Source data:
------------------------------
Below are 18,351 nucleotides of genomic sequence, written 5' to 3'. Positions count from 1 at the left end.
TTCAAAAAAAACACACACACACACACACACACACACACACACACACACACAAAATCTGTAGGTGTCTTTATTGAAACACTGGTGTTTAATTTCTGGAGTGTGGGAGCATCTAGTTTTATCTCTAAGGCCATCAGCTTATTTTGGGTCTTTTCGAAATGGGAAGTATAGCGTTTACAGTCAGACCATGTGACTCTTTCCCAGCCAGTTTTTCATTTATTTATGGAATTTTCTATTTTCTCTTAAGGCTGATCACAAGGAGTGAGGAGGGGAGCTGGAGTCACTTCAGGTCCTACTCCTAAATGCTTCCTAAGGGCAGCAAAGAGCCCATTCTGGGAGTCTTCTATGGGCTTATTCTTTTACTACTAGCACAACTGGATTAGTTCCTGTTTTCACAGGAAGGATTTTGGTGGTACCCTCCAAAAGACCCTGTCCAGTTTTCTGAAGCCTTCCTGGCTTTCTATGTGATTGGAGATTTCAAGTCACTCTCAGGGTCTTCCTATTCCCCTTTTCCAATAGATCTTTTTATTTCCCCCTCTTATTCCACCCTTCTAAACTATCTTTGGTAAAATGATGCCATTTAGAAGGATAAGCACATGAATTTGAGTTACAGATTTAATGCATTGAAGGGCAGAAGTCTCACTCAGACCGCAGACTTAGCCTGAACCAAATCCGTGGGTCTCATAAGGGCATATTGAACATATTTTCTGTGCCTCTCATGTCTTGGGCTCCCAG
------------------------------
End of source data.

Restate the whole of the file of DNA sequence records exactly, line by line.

Below are 18,351 nucleotides of genomic sequence, written 5' to 3'. Positions count from 1 at the left end.
TTCAAAAAAAACACACACACACACACACACACACACACACACACACACACAAAATCTGTAGGTGTCTTTATTGAAACACTGGTGTTTAATTTCTGGAGTGTGGGAGCATCTAGTTTTATCTCTAAGGCCATCAGCTTATTTTGGGTCTTTTCGAAATGGGAAGTATAGCGTTTACAGTCAGACCATGTGACTCTTTCCCAGCCAGTTTTTCATTTATTTATGGAATTTTCTATTTTCTCTTAAGGCTGATCACAAGGAGTGAGGAGGGGAGCTGGAGTCACTTCAGGTCCTACTCCTAAATGCTTCCTAAGGGCAGCAAAGAGCCCATTCTGGGAGTCTTCTATGGGCTTATTCTTTTACTACTAGCACAACTGGATTAGTTCCTGTTTTCACAGGAAGGATTTTGGTGGTACCCTCCAAAAGACCCTGTCCAGTTTTCTGAAGCCTTCCTGGCTTTCTATGTGATTGGAGATTTCAAGTCACTCTCAGGGTCTTCCTATTCCCCTTTTCCAATAGATCTTTTTATTTCCCCCTCTTATTCCACCCTTCTAAACTATCTTTGGTAAAATGATGCCATTTAGAAGGATAAGCACATGAATTTGAGTTACAGATTTAATGCATTGAAGGGCAGAAGTCTCACTCAGACCGCAGACTTAGCCTGAACCAAATCCGTGGGTCTCATAAGGGCATATTGAACATATTTTCTGTGCCTCTCATGTCTTGGGCTCCCAG